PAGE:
Cancer poaches former Chelsea and Italy goal machine Gianluca Vialli days after claiming Pele

Cancer poaches former Chelsea and Italy goal machine Gianluca Vialli days after claiming Pele


Gianluca Vialli, the former Italy, Chelsea and Juventus striker, has died at the age of 58. Vialli, whose death comes just weeks after Sinisa Mihajlovic and Brazilian legend Pele, passed away last night surrounded by his family following a five-year cancer battle.

“We thank the many who have supported him over the years with their affection. The memory of him and his example will live forever in our hearts,” his family wrote in a statement.

Speaking on December 14, announcing he was leaving his role with the Italy team, Vialli said:

“At the end of a long and difficult ‘negotiation’ with my wonderful team of oncologists I have decided to suspend, I hope temporarily, my present and future professional commitments. The goal is to use all the psycho-physical energies to help my body overcome this phase of the disease, so that I will be able as soon as possible to face new adventures and share them with all of you.”

He represented Italy in the 1986 and 1990 World Cups, won the Champions League with Juventus in 1996 and gained popularity in England during a short spell at Stamford Bridge. Vialli would serve as Chelsea’s player-manager and then manager, leading them to the European Cup Winners’ Cup and the League Cup in 1998, plus the FA Cup in 2000.

Following the news, Chelsea tweeted in tribute, “You’ll be missed by so many. A legend to us and to all of football. Rest in peace, Gianluca Vialli.”

Chelsea chairman Todd Boehly and co-controlling owner Behdad Eghbali then added: “This is truly an awful day for Chelsea Football Club. Gianluca’s legend will live on at Stamford Bridge. His impact as a player, a coach and most importantly as a person, will be forever written across our club’s history. We send our heartfelt and deepest condolences to his family and friends.”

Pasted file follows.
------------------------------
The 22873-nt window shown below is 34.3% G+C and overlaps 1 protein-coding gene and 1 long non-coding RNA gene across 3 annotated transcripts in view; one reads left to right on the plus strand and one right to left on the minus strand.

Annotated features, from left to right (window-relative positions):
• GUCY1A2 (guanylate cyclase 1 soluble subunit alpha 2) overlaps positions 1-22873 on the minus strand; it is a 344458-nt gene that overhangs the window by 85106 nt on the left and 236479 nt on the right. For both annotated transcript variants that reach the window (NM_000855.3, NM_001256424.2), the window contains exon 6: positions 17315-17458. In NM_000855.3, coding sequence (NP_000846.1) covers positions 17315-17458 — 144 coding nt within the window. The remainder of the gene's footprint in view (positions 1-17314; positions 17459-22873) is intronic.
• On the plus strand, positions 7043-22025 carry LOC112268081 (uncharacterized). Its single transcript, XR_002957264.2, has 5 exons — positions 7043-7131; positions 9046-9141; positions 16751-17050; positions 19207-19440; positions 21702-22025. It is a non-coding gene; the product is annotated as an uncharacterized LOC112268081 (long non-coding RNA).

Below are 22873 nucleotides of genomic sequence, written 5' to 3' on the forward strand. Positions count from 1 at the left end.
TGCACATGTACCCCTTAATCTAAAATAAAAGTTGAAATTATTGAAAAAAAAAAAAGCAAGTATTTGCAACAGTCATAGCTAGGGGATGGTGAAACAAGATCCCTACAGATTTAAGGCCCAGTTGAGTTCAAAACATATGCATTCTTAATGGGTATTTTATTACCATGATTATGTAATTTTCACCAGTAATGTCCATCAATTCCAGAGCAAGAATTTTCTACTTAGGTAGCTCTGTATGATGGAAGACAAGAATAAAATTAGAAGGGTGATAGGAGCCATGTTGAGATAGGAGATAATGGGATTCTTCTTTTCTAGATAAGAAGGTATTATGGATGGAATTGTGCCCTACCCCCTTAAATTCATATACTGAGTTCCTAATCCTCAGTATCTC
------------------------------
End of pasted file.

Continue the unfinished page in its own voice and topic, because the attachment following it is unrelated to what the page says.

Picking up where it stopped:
Outside Stamford Bridge, fans began laying down flowers to pay their respects below a portrait of their former player and coach.

Meanwhile, at Chelsea women’s training, the team observed a minutes’ silence before undergoing their session in Spain on Friday.

His final role in football came with the Italy national team and he played a role in guiding them to win the 2020 European Championships in England – with Italian football now left in mourning.

In her own tribute, Italy Prime Minister Giorgia Meloni wrote. “We won’t forget your goals, your legendary bicycle kicks, the joy and emotion you gave the whole nation in that embrace with Mancini after the European Championship victory. But we will not forget above all the man. To God Gianluca Vialli, the Lion King on the pitch and in life.”

On December 14, he had to step away from the role due to the aggressive return of cancer. In his final public statement, he said he hoped his absence from the national team was ‘temporary’.

His death follows a battle with pancreatic cancer, with his condition worsening in the week leading up to Christmas and family rushing to his bedside in a London hospital. Sampdoria fans also showed their support until the end as they hung a supportive banner outside the London hospital where he was being treated.

“I am deeply saddened,” said Italian Football Federation president Gabriele Gravina. “I hoped until the end that he would be able to perform another miracle, yet I am comforted by the certainty that what he did for Italian football and the blue shirt will never be forgotten. Gianluca was a splendid person and he leaves a void that cannot be filled, in the national team and in all those who have appreciated his extraordinary human qualities.”